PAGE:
There are a Wide Variety of Christian Ministries
Updated: Dec 17, 2019
There are a wide variety of Christian ministries. The reason is that 'ministry' means 'service', and there are many different ways in which we can serve God and people. Acts 6:1-4 provides a solid biblical basis for this conviction. An ethnic or cultural argument was tearing the Jerusalem church apart. The 'Grecian Jews' were complaining against the 'Hebraic Jews'. The dilemma was that their widows were suffering from discrimination regarding to the daily distribution of food. Moreover, the apostles had become embroiled in this quarrel; it was occupying much of their time and threatening to distract them from the preaching and teaching role that Jesus had commissioned them. So they wisely called a church meeting and said: “It would not be right for us to neglect the ministry of the word of God to wait on (diakonein) tables.” They then advised the church to choose seven men for that responsibility, while, the apostles added, 'We... will give our attention to prayer and the ministry (diakonia) of the word. It is essential to note that both distributing food and teaching of the word come under the categories of ministry (diakonia) in this passage.
Indeed, both were Christian ministry that required Spirit-filled people to perform them. The only distinction between them was that one was pastoral ministry and the other social. It was not that one was 'ministry' and the other not; nor that one was spiritual and the other secular, nor that one was superior and the other inferior. It was simply that Christ had called the Twelve to the ministry of the word and the Seven to the ministry of tables.
We need to abandon a hierarchical or pyramid view of ministry that understands missionaries and ministers as being on the top of the pile. Don’t misunderstand me. It is an honour to be a missionary or a pastor if God calls us to either of those tasks. But, it is equally good to be a teacher, a social worker, a manager, an engineer, a nurse, or a homemaker, etc. According to Romans 13:4 an official of the state (whether legislator, magistrate, policeman, or policewoman) is just as much a ‘minister of God’ (diakonos theou) as a pastor. Just as there is, a need for ministers and missionaries there is a real need for men and women who see their everyday work as their primary Christian ministry and commit themselves to penetrate their secular environment for Christ.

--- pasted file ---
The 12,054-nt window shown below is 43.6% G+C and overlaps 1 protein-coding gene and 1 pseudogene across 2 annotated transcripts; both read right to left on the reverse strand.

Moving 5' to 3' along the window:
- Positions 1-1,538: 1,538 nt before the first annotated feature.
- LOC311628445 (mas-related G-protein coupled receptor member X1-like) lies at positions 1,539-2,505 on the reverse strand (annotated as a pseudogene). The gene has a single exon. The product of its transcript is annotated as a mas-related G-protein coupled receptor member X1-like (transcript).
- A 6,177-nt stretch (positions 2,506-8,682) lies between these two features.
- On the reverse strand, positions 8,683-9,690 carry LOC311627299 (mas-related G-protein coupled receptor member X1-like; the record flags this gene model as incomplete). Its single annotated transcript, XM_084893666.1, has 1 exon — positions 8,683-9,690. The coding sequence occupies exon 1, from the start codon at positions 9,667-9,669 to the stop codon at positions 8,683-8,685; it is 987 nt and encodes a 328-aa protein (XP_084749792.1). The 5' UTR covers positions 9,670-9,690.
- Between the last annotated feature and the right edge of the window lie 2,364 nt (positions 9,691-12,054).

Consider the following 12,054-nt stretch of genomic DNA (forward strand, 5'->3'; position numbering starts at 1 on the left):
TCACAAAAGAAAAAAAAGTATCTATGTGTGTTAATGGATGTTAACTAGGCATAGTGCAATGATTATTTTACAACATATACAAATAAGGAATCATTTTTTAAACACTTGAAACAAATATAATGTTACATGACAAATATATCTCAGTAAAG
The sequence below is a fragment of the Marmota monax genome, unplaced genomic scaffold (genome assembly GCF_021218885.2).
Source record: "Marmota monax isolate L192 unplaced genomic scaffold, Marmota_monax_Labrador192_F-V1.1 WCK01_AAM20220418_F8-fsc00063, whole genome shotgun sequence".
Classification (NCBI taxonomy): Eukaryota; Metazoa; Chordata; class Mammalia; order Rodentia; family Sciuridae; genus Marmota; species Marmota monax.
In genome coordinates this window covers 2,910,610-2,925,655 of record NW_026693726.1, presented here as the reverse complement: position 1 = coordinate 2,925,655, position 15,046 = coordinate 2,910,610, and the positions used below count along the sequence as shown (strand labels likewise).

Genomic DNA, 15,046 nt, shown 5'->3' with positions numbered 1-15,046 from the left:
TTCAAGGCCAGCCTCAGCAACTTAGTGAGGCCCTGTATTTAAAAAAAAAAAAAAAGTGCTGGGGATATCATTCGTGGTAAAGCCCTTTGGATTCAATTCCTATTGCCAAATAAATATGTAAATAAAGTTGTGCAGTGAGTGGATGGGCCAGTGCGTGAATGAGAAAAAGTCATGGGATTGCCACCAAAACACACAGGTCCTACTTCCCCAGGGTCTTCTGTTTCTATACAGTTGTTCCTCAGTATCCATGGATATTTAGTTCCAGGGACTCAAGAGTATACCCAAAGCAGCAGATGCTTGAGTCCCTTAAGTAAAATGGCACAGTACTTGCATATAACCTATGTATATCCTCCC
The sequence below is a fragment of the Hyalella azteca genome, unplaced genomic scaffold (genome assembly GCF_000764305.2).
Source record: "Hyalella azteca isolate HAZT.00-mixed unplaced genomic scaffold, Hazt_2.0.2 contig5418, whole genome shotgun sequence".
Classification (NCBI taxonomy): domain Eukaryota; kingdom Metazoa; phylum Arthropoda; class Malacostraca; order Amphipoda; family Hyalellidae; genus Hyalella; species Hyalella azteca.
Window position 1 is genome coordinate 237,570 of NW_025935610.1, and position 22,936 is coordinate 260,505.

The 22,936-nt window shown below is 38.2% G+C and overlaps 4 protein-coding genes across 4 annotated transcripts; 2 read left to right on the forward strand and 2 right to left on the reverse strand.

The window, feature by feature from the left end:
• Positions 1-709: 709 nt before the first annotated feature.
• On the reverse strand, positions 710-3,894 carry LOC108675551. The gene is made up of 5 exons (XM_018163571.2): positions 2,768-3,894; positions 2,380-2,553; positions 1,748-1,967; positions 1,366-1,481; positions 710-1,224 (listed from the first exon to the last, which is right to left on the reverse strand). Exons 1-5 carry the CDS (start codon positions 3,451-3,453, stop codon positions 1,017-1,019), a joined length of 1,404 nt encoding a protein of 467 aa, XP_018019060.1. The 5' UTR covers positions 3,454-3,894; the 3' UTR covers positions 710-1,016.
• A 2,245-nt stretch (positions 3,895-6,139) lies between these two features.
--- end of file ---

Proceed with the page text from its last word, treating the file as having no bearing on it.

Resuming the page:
John Stott writes:
“Christian people in business and industry are needed to specify 'service to the public' as the first goal on their 'mission' statement, to make bold experiments in labour relations, worker participation and profit-sharing, and to accept their responsibility to produce an annual 'social audit' alongside their annual financial audit.”
The same is true for Christian politicians, Christian filmmakers, Christian doctors, Christian social workers, etc.